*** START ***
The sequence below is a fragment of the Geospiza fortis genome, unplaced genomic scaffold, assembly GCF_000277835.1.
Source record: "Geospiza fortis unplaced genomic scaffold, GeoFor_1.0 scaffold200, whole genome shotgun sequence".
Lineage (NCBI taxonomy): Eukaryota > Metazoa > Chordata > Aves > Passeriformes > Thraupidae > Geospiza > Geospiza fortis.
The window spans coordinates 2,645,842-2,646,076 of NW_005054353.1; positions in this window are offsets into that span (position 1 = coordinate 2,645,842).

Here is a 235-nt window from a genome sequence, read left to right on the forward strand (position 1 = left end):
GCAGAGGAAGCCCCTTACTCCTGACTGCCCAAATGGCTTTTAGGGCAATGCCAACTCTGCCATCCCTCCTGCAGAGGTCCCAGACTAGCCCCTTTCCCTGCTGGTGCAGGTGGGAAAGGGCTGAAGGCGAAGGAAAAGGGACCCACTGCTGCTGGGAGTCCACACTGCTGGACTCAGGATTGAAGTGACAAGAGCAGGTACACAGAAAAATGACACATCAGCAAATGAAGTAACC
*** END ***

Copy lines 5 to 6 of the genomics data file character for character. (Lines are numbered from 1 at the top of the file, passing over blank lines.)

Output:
Here is a 235-nt window from a genome sequence, read left to right on the forward strand (position 1 = left end):
GCAGAGGAAGCCCCTTACTCCTGACTGCCCAAATGGCTTTTAGGGCAATGCCAACTCTGCCATCCCTCCTGCAGAGGTCCCAGACTAGCCCCTTTCCCTGCTGGTGCAGGTGGGAAAGGGCTGAAGGCGAAGGAAAAGGGACCCACTGCTGCTGGGAGTCCACACTGCTGGACTCAGGATTGAAGTGACAAGAGCAGGTACACAGAAAAATGACACATCAGCAAATGAAGTAACC